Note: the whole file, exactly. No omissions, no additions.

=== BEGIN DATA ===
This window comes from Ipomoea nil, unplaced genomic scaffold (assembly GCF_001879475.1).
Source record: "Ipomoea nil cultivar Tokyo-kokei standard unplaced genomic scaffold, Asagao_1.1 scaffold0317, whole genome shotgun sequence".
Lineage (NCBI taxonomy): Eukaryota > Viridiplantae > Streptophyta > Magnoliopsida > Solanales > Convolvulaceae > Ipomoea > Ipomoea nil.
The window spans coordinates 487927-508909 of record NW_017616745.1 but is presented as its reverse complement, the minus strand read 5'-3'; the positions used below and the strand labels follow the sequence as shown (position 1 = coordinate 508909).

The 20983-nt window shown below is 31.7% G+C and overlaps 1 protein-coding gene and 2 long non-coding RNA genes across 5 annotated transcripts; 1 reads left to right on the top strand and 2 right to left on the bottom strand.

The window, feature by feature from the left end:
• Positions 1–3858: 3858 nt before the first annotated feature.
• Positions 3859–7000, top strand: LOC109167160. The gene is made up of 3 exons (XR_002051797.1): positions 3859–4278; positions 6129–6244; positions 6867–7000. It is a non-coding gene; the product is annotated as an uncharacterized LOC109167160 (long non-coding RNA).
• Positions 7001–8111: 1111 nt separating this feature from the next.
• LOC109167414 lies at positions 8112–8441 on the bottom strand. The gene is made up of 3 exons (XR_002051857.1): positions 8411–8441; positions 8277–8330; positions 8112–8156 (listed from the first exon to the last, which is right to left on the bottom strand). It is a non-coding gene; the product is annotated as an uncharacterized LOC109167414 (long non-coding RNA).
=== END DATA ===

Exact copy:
This window comes from Ipomoea nil, unplaced genomic scaffold (assembly GCF_001879475.1).
Source record: "Ipomoea nil cultivar Tokyo-kokei standard unplaced genomic scaffold, Asagao_1.1 scaffold0317, whole genome shotgun sequence".
Lineage (NCBI taxonomy): Eukaryota > Viridiplantae > Streptophyta > Magnoliopsida > Solanales > Convolvulaceae > Ipomoea > Ipomoea nil.
The window spans coordinates 487927-508909 of record NW_017616745.1 but is presented as its reverse complement, the minus strand read 5'-3'; the positions used below and the strand labels follow the sequence as shown (position 1 = coordinate 508909).

The 20983-nt window shown below is 31.7% G+C and overlaps 1 protein-coding gene and 2 long non-coding RNA genes across 5 annotated transcripts; 1 reads left to right on the top strand and 2 right to left on the bottom strand.

The window, feature by feature from the left end:
• Positions 1–3858: 3858 nt before the first annotated feature.
• Positions 3859–7000, top strand: LOC109167160. The gene is made up of 3 exons (XR_002051797.1): positions 3859–4278; positions 6129–6244; positions 6867–7000. It is a non-coding gene; the product is annotated as an uncharacterized LOC109167160 (long non-coding RNA).
• Positions 7001–8111: 1111 nt separating this feature from the next.
• LOC109167414 lies at positions 8112–8441 on the bottom strand. The gene is made up of 3 exons (XR_002051857.1): positions 8411–8441; positions 8277–8330; positions 8112–8156 (listed from the first exon to the last, which is right to left on the bottom strand). It is a non-coding gene; the product is annotated as an uncharacterized LOC109167414 (long non-coding RNA).